Is The American Dream Dead in Northern California?

In 1931, historian James Truslow Adams said the American dream mandates that “life should be better and richer and fuller for everyone, with opportunity for each according to ability or achievement”, regardless of social class or circumstances of birth. But what does that actually mean?

For some, the vagueness of the American dream concept makes it difficult to quantify. Identifying a more specific metric of focus would offer a clearer picture of American opportunity for prosperity and success, and an upward social mobility for all people. journalist Kim-Mai Cutler delivered a presentation at’s BIL Oakland 2016: Recession Generation event on July 9, in which she focused on the intersection between opportunity, technology, and land. To address this intersection, she referenced the research of Stanford University economist Raj Chetty.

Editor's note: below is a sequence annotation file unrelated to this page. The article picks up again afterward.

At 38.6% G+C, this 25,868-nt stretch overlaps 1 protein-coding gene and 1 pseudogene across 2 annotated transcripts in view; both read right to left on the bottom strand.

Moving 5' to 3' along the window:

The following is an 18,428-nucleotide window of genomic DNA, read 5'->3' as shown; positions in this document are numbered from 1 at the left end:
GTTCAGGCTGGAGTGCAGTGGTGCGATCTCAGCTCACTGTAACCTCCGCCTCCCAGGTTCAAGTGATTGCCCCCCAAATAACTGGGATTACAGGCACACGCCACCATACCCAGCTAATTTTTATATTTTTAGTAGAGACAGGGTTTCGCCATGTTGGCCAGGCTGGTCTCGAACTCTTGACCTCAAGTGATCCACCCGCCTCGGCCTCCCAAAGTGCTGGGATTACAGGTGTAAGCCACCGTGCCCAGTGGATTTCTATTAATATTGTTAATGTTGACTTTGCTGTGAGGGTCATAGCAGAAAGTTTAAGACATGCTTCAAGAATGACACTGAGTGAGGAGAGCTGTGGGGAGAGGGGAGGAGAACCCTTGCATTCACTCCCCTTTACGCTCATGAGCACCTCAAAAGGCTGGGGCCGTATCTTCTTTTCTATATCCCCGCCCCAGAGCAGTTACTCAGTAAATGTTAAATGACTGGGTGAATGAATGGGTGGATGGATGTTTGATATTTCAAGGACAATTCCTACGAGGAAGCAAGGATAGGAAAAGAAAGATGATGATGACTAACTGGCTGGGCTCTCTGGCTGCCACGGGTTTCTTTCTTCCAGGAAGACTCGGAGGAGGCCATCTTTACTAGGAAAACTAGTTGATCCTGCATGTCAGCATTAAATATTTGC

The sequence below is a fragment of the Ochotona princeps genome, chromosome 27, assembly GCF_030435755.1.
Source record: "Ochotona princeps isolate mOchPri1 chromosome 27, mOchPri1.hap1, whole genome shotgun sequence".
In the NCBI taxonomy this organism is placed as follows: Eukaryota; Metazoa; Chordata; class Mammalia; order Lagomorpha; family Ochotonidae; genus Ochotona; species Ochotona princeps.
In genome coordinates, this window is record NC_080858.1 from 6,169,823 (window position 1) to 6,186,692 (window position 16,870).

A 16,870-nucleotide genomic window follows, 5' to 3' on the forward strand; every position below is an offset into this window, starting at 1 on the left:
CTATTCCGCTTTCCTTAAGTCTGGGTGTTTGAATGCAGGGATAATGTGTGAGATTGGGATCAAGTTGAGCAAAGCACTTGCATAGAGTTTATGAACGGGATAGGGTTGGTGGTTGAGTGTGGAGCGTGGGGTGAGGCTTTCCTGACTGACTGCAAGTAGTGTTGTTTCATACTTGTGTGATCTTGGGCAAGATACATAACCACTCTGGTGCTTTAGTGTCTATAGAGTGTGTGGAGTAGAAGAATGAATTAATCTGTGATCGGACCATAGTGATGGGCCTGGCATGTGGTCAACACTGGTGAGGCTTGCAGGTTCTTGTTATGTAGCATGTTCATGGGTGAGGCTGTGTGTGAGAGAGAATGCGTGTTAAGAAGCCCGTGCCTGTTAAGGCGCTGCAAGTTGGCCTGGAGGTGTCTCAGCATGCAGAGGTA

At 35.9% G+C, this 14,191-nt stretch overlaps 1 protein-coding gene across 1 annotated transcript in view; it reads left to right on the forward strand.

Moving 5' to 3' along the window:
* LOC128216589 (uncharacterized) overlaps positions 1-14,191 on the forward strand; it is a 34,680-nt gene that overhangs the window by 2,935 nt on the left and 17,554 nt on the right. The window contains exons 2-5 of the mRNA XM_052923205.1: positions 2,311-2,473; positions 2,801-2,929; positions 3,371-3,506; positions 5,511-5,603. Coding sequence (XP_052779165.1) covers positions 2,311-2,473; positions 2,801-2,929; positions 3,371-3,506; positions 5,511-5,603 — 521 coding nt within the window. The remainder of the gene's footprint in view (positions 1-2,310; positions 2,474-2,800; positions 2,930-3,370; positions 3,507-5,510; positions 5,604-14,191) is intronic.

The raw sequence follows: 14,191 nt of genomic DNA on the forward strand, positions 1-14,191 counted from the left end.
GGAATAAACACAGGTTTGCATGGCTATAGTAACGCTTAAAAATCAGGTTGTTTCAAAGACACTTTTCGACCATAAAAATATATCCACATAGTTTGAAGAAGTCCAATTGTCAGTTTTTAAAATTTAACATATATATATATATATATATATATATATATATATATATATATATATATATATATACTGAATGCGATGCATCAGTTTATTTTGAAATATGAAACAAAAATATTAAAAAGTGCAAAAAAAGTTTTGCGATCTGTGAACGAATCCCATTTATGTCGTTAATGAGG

Figure 1

Chetty analyzed the family income records of 40 million children over the past 20 years and calculated the likelihood of a child born into the poorest 20 percent (lowest quintile) of society reaching a higher quintile in income. Isolating geography as a determining factor, Chetty found that, for example, the city of San Jose provides the best opportunities for a poor child to reach the 80th percentile in income distribution, compared to all other cities across the country. This is shown in Figure 1.

Figure 2

Despite this, Figure 2 shows a trend reflected statewide and across the United States wherein median wages are increasing, but poverty is also on the rise, and homeownership is falling.